There is a folio volume entitled "La Vie, Mort, et Miracles de St. Jerome." The first large illumination, which is prettily composed, is unluckily much injured in some parts. It represents the author kneeling, with his cap in his right hand, and a book bound in black, with gold clasps and knobs, in the other. A lady appears to receive this presentation-volume very graciously; but unfortunately her countenance is obliterated. Two female attendants are behind her: the whole, gracefully composed. I take this MS. to be of the end of the xvth. century. There is a most desirable MS. of the Roman de la Rose—of the end of the xivth century; in double columns; with some of the illuminations, about two inches square, very sweet and interesting. That, on the recto of folio xiiij, is quite charming. The "testament" of the author, J. de Meun, follows; quietly decorated, within flowered borders. The last illumination but one, of our Saviour, sitting upon a rainbow is very singular. This MS. is in its old binding of wood.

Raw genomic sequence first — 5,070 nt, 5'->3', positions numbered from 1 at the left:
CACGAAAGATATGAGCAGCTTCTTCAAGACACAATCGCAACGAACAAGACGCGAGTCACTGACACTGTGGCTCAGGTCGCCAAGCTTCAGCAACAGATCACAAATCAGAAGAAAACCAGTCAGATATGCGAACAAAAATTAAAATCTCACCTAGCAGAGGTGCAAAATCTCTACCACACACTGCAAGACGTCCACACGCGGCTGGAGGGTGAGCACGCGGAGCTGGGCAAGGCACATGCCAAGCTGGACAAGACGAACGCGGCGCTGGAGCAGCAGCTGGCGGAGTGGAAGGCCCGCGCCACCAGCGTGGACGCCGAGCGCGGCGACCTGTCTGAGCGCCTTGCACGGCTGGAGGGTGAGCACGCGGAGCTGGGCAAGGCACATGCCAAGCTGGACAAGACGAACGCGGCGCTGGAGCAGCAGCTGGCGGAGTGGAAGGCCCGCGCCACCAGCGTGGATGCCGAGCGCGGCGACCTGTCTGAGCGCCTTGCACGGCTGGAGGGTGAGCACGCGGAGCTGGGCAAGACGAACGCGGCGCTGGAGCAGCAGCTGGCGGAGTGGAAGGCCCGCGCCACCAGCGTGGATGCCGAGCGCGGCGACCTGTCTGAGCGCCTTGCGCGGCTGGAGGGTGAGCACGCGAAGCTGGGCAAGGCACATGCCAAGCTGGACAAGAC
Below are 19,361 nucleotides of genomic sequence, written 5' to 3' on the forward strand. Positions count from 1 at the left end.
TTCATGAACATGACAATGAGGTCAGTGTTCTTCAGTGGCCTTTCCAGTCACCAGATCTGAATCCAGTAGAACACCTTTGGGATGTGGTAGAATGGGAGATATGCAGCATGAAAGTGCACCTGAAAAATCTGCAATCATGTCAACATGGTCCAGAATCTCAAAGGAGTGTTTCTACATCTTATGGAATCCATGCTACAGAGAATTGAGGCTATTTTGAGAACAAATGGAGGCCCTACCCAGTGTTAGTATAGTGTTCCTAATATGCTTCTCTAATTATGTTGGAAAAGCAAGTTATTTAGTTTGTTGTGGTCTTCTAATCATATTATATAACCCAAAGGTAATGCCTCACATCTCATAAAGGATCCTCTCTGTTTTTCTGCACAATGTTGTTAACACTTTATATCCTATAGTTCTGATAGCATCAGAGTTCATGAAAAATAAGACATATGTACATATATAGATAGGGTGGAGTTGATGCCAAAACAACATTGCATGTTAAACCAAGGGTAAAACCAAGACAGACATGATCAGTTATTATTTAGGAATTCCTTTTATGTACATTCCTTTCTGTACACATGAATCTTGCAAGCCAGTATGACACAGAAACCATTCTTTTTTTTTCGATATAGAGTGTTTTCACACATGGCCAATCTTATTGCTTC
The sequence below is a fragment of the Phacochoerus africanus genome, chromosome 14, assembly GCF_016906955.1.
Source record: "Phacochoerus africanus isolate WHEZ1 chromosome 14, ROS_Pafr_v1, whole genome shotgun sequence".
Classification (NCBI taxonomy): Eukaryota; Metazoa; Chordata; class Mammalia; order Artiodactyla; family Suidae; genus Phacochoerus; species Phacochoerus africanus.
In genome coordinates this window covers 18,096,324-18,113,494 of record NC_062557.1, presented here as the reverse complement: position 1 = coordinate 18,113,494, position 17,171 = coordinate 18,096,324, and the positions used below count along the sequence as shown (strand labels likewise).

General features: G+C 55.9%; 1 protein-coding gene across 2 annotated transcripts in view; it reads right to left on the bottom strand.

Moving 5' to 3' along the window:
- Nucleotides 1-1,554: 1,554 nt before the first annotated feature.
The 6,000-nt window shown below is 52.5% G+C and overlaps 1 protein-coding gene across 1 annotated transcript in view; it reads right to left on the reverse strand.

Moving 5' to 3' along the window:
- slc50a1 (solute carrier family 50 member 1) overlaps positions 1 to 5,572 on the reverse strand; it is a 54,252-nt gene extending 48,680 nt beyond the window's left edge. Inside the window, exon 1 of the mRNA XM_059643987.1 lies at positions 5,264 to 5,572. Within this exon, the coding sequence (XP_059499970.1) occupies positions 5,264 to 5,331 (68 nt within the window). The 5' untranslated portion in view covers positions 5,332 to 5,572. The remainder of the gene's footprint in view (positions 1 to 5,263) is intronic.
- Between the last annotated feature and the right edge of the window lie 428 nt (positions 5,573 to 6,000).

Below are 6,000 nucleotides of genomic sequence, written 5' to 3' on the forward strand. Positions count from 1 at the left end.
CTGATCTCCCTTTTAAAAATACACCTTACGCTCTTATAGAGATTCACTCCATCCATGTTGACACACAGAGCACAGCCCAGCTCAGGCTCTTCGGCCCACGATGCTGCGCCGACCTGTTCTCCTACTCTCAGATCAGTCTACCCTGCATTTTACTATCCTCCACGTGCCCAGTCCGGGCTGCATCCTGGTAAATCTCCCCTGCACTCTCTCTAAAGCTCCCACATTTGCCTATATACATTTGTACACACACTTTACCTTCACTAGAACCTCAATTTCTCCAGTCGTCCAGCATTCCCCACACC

A few miscellaneous articles may be here briefly noticed. First: a German metrical version of the Game of Chess, moralized, called Der Schachzabel. This is an extraordinary, and highly illuminated MS. upon paper; written in a sort of secretary gothic hand, in short rhyming verse, as I conceive about the year 1400, or 1450. The embellishments are large and droll, and in several of them we distinguish that thick, and shining, but cracked coat of paint which is upon the old print of St. Bridget, in Lord Spencer's collection.[14] Among the more striking illuminations is the Knight on horseback, in silver armour, about nine inches high—a fine showy fellow! His horse has silver plates over his head. Many of the pieces in the game are represented in a highly interesting manner, and the whole is invaluable to the antiquary. This MS. is in boards. Second: a German version of Maundeville, of the date of 1471, with curious, large, and grotesque illuminations, of the coarsest execution. It is written in double columns, in a secretary gothic hand, upon paper. The heads of the Polypheme tribe are ludicrously horrible. Third:—Herren Duke of Brunswick, or the Chevalier au Lion,—a MS. relating to this hero, of the date of 1470. A lion accompanies him every where. Among the embellishments, there is a good one of this animal leaping upon a tomb and licking it—as containing the mortal remains of his master. Fourth: a series of German stanzas, sung by birds, each bird being represented, in outline, before the stanza appropriated to it. In the whole, only three leaves.